Letters

Hospital chaplaincy units show bias towards Christianity

BMJ 2004; 329 doi: https://doi.org/10.1136/bmj.329.7466.626 (Published 09 September 2004) Cite this as: BMJ 2004;329:626
  1. Aziz Sheikh, professor of primary care research and development (aziz.sheikh@ed.ac.uk),
  2. Abdul Rashid Gatrad, consultant paediatrician,
  3. Usman Sheikh, research assistant,
  4. Sukhmeet Singh Panesar, medical student,
  5. Shuja Shafi, consultant in public health
  1. Division of Community Health Sciences: General Practice Section, University of Edinburgh EH8 9DX
  2. Department of Paediatrics, Manor Hospital, Walsall WS2 9PS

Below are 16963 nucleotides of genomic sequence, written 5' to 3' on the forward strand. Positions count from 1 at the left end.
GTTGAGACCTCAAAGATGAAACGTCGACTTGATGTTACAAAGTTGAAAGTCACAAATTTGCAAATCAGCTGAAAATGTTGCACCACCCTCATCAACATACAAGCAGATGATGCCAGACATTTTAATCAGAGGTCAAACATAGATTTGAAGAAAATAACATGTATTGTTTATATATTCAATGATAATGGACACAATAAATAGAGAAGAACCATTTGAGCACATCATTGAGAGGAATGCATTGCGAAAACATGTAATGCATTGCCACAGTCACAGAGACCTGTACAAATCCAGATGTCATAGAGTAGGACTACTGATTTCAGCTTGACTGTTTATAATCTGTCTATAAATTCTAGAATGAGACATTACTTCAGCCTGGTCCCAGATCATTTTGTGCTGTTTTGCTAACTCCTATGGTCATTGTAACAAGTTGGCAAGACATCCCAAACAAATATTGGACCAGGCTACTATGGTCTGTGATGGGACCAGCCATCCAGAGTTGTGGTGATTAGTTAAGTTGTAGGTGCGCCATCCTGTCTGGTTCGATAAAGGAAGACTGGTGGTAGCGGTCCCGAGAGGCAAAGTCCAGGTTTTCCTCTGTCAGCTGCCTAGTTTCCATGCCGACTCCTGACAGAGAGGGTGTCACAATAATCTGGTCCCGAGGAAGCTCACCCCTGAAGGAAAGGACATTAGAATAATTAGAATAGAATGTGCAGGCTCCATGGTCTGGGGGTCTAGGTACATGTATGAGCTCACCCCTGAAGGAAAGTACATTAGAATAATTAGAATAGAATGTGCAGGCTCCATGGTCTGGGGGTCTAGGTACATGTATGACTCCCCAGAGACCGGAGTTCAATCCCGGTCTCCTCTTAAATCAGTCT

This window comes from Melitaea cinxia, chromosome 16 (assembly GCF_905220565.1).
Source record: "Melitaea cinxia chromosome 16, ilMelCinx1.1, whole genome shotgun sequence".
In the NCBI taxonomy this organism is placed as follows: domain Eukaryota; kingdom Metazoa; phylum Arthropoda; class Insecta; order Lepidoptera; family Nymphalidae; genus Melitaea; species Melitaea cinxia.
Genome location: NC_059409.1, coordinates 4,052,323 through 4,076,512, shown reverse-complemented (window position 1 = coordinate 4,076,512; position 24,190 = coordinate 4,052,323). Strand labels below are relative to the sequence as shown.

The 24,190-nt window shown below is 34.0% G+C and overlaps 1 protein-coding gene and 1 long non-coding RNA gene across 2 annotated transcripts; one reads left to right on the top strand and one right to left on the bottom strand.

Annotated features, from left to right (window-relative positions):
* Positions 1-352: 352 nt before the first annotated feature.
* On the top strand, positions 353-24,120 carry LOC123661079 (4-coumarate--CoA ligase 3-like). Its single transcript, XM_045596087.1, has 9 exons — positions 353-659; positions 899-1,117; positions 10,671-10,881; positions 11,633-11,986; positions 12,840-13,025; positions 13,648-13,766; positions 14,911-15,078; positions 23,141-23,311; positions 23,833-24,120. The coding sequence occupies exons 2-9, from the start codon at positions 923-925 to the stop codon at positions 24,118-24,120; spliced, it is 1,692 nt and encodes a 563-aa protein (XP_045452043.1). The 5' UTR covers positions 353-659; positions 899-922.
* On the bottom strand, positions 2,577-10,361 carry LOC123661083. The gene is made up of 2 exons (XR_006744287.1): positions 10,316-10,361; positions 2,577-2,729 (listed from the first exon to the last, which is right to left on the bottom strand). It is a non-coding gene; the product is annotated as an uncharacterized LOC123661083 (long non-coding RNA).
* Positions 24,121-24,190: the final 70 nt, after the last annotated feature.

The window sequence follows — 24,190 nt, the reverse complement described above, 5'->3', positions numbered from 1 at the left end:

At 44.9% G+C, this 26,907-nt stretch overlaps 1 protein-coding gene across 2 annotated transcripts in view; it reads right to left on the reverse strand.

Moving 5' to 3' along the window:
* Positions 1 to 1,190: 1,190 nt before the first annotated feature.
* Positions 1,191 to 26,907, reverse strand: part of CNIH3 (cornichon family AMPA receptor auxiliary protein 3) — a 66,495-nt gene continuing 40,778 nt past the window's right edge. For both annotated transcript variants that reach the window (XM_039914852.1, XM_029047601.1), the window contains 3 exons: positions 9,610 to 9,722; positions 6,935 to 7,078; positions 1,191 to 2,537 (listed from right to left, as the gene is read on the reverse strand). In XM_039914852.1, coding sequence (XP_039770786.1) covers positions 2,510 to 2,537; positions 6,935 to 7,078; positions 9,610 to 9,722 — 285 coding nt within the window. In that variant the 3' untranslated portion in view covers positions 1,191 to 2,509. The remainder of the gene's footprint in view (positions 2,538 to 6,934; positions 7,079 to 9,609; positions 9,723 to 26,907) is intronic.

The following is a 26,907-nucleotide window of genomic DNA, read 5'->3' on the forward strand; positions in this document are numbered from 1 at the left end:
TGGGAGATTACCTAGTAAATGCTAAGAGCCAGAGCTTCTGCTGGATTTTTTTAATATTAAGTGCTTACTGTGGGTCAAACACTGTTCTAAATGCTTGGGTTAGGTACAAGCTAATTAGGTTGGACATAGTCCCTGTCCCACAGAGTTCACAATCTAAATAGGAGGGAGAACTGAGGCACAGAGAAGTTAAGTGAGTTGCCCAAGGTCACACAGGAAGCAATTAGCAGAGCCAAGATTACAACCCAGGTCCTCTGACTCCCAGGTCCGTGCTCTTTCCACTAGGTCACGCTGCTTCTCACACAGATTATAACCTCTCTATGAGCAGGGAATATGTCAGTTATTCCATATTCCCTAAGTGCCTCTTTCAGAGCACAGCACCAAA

3. Research and Documentation Committee, Muslim Council of Britain, London E15 1NT
  4. Imperial College London, London SW7 2AZ
  5. North West London Hospitals Trust, Harrow HA1 3UJ

    EDITOR—The Human Rights Act 1998 and the Patient's Charter place a legal responsibility on public bodies to ensure the rights of individuals to religious observance.1 2 Concern has, however, been expressed that access to spiritual care in hospitals for those of non-Christian faiths is limited.3 We therefore conducted a national survey of hospital chaplaincy units.

    We randomly selected 100 NHS hospitals …

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